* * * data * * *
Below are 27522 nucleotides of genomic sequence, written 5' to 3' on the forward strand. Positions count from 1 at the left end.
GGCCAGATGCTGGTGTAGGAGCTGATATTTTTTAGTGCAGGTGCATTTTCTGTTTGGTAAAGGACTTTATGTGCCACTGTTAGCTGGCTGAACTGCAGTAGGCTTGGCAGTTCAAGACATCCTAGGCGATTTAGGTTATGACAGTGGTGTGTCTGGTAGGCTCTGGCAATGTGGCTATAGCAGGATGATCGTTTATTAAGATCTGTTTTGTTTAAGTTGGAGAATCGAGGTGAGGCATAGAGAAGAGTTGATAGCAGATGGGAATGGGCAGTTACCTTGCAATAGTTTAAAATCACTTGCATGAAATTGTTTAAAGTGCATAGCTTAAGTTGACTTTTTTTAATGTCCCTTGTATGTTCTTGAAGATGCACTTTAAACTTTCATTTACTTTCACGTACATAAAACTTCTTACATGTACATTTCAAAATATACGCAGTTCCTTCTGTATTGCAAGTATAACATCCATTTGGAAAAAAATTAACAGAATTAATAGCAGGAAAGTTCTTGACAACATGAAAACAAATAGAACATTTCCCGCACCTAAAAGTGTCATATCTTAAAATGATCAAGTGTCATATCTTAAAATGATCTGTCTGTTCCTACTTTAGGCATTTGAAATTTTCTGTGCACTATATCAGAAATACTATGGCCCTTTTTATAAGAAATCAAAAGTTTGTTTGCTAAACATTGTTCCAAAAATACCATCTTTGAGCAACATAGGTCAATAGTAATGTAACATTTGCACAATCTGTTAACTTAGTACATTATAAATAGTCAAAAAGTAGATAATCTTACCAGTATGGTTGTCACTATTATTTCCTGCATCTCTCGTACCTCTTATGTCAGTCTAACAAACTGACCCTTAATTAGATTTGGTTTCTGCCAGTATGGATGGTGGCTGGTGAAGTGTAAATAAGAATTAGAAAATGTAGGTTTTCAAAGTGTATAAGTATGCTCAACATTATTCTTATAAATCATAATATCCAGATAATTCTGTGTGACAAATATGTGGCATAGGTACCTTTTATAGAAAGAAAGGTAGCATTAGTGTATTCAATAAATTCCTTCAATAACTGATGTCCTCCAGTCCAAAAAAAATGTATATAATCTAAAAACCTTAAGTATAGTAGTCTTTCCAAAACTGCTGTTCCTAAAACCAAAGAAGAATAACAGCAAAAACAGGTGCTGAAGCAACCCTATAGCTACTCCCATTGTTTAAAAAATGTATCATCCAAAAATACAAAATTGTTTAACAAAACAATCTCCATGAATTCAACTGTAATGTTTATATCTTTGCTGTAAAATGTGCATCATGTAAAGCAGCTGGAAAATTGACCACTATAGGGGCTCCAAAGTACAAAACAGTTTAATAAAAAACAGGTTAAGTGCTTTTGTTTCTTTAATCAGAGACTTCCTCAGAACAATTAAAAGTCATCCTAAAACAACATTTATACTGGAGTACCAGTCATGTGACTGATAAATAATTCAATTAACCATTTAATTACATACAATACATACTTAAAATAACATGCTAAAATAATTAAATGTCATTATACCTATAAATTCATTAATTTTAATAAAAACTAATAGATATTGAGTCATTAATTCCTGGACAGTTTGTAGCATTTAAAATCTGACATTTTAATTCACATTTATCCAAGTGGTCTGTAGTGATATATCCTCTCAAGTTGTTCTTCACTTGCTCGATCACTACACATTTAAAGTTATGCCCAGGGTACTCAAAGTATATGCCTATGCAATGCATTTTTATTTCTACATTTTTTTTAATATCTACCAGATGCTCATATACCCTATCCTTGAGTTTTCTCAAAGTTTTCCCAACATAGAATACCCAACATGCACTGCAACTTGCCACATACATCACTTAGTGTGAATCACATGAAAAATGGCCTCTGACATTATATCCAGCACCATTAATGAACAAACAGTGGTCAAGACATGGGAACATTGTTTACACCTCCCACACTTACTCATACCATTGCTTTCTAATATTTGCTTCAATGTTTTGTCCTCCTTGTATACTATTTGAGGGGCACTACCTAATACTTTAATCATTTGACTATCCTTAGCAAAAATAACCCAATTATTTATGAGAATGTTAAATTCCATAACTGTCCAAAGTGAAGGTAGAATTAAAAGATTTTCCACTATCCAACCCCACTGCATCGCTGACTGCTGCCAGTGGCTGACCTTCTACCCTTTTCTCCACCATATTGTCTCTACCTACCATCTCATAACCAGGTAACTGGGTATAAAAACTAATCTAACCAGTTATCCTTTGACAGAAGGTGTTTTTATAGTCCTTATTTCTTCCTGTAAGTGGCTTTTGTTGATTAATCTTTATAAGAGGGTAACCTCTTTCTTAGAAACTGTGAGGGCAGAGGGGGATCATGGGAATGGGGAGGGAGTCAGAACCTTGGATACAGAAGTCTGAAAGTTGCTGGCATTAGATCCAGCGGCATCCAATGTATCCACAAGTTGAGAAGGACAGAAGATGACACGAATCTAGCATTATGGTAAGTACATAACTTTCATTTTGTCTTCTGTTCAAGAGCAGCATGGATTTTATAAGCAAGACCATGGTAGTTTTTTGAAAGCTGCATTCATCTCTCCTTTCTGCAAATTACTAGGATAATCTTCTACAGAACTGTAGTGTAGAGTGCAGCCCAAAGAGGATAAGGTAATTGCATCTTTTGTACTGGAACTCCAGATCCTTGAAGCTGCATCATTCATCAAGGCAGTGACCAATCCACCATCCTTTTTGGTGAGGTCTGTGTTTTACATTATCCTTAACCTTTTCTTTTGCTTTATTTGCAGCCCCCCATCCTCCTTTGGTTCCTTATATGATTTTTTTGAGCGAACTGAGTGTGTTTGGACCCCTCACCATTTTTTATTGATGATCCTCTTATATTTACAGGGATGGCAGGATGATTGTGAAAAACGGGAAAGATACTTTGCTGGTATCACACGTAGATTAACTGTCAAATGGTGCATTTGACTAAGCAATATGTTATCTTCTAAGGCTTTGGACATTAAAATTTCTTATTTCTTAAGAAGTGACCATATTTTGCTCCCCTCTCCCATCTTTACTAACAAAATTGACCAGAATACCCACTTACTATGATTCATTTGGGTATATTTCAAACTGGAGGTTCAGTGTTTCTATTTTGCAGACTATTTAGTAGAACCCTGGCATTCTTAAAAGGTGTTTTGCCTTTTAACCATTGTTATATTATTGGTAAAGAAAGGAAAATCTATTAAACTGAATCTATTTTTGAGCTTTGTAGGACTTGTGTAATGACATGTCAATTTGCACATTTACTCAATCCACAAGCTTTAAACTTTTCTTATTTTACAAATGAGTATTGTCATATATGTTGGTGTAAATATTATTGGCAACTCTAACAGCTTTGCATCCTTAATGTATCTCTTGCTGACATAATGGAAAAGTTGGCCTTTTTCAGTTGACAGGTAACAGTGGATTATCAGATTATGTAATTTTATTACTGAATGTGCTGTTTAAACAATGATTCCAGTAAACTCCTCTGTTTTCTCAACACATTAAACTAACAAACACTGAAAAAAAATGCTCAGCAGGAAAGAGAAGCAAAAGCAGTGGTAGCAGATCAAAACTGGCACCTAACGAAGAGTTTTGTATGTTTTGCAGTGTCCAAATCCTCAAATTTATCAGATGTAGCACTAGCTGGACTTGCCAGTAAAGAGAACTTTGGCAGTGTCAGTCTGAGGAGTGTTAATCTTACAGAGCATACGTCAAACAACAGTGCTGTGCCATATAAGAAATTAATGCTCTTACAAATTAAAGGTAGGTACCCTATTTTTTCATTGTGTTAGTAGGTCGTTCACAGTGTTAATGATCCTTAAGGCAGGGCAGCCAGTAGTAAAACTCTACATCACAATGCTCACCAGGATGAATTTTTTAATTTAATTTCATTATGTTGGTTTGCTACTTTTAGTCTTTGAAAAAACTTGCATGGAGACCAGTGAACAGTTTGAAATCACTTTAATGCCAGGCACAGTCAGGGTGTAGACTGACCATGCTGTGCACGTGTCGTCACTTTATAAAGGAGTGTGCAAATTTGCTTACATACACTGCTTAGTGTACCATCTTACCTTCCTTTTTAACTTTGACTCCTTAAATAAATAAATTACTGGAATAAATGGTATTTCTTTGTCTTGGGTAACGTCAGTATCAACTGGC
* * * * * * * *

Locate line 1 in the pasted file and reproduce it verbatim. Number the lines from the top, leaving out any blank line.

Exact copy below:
Below are 27522 nucleotides of genomic sequence, written 5' to 3' on the forward strand. Positions count from 1 at the left end.